Seattle-based Weber Thompson expanded an existing 1916 brick building and transformed it into a mixed-use residential block organized around an open courtyard.
The architects expanded on an existing 1916 brick building and renovated it by designing a frame which acts as a neutral foil to the historic masonry. The building’s form promotes natural daylighting and passive cooling by assuming a compact form that wraps around an open-air courtyard, which extends to an open-air lobby that connects to the pedestrian street. A large exterior stairwell provides a space for interaction and connects different levels of the building.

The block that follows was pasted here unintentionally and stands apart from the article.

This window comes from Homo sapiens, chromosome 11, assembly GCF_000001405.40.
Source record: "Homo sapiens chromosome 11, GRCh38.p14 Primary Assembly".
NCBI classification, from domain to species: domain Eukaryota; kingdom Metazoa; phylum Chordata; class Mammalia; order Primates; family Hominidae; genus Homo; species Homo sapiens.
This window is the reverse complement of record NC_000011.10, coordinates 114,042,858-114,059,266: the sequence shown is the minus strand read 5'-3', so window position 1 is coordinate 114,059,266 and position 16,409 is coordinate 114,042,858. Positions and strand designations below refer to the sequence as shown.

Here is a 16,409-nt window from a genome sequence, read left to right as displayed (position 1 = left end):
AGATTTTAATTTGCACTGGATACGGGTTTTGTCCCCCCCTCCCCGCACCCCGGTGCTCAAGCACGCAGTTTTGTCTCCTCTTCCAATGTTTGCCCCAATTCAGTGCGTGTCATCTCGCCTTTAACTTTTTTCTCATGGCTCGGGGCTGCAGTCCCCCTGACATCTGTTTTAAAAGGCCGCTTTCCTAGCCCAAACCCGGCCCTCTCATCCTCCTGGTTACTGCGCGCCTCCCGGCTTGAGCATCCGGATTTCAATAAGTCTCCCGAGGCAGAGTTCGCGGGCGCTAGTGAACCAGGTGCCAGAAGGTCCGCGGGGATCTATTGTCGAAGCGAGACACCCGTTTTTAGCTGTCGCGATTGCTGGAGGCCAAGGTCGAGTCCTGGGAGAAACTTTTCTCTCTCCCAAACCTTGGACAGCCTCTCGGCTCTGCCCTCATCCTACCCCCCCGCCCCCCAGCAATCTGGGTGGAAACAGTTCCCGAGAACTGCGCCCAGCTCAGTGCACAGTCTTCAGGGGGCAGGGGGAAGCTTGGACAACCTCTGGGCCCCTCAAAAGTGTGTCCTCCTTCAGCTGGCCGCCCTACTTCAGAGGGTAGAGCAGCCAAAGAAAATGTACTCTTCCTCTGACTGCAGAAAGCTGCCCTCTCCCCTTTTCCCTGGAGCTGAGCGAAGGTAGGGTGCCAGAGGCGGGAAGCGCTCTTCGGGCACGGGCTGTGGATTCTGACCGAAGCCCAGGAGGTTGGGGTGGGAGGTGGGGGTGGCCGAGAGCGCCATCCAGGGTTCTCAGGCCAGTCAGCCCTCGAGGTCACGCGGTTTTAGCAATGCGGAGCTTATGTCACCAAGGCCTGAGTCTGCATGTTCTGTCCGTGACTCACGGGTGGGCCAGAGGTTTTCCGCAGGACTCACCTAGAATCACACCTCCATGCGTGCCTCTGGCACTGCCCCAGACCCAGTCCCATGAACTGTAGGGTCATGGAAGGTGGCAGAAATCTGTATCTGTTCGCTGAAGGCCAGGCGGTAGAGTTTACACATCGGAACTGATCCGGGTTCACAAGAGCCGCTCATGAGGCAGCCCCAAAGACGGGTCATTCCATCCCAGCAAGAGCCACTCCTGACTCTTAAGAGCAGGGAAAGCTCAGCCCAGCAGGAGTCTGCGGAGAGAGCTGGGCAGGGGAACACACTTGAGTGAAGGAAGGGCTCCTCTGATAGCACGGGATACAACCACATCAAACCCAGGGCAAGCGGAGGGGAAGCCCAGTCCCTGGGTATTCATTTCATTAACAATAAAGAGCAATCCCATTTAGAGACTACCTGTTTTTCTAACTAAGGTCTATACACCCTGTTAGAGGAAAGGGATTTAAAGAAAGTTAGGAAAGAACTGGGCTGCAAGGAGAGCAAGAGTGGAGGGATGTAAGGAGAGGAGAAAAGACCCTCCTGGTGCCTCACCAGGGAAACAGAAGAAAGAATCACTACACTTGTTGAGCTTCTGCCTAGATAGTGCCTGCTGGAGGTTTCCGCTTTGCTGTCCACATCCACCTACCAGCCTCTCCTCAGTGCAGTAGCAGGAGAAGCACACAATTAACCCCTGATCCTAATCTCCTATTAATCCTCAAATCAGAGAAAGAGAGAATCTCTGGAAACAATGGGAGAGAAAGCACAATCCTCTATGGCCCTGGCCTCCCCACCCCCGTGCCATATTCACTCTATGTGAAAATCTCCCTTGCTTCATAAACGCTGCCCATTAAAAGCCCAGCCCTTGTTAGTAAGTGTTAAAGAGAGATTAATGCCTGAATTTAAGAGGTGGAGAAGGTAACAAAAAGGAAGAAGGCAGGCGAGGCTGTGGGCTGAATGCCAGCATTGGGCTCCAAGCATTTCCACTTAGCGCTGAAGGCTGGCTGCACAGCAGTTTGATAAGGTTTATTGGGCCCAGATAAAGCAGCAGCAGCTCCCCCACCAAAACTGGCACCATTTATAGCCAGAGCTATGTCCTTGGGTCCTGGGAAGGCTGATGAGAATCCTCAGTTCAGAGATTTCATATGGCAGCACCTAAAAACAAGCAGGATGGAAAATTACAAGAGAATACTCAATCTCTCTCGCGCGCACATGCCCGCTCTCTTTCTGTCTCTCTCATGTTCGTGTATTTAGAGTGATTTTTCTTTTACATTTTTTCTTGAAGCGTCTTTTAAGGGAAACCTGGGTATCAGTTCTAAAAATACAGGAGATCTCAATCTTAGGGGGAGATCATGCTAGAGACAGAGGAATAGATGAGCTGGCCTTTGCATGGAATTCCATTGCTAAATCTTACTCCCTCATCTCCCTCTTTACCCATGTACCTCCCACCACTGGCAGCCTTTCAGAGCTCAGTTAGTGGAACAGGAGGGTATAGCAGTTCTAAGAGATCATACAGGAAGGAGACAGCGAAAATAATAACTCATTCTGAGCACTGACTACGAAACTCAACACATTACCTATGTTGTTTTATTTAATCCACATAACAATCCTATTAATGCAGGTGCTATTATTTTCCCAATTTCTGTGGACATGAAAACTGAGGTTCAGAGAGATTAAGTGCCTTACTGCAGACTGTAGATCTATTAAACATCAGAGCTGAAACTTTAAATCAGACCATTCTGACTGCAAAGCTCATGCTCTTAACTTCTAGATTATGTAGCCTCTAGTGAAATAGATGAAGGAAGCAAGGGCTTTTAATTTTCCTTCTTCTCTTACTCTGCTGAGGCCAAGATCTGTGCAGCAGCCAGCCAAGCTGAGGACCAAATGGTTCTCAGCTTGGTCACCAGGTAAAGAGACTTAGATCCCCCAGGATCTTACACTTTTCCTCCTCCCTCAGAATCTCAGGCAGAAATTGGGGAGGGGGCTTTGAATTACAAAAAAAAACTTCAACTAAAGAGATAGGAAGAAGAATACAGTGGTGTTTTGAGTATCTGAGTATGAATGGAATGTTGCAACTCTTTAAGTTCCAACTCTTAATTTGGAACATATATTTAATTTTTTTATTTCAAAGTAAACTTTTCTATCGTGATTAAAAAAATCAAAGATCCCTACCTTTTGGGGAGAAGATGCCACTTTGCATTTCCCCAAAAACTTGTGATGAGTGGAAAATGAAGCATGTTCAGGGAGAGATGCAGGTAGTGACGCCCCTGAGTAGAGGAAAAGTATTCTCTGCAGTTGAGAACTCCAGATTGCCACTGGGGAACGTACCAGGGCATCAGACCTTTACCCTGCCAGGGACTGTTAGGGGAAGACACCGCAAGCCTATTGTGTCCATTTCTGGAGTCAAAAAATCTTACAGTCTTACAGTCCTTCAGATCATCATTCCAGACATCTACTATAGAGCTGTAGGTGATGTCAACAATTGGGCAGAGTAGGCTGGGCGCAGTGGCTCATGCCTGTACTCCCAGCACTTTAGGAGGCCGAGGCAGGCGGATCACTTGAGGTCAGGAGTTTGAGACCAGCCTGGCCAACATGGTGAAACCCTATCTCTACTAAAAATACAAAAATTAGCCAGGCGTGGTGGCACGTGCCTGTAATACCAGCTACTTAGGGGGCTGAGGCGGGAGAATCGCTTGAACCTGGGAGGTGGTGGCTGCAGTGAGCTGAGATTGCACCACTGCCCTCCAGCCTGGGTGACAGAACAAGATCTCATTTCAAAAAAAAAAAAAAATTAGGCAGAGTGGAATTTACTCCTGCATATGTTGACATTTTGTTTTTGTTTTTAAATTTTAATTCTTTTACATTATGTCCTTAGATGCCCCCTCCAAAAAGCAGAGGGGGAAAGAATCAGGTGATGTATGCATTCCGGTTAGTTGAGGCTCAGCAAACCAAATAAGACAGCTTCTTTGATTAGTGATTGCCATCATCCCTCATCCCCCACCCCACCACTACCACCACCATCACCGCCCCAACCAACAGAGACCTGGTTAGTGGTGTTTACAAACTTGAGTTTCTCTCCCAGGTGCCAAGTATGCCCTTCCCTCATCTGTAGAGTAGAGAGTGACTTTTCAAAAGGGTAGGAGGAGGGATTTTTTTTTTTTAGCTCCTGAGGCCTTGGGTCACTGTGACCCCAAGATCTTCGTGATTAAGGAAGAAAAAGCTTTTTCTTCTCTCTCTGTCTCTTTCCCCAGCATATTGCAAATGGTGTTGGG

These strategies create a social focal point for the building while eliminating mechanically air conditioned corridors and common areas, promoting through-unit ventilation and allowing operable windows at both ends of most units for daylighting. An innovative, efficient reverse-cycle system is used as a supplemental heating source for domestic water, tapping into the sub-grade parking level’s temperature-stabilized air.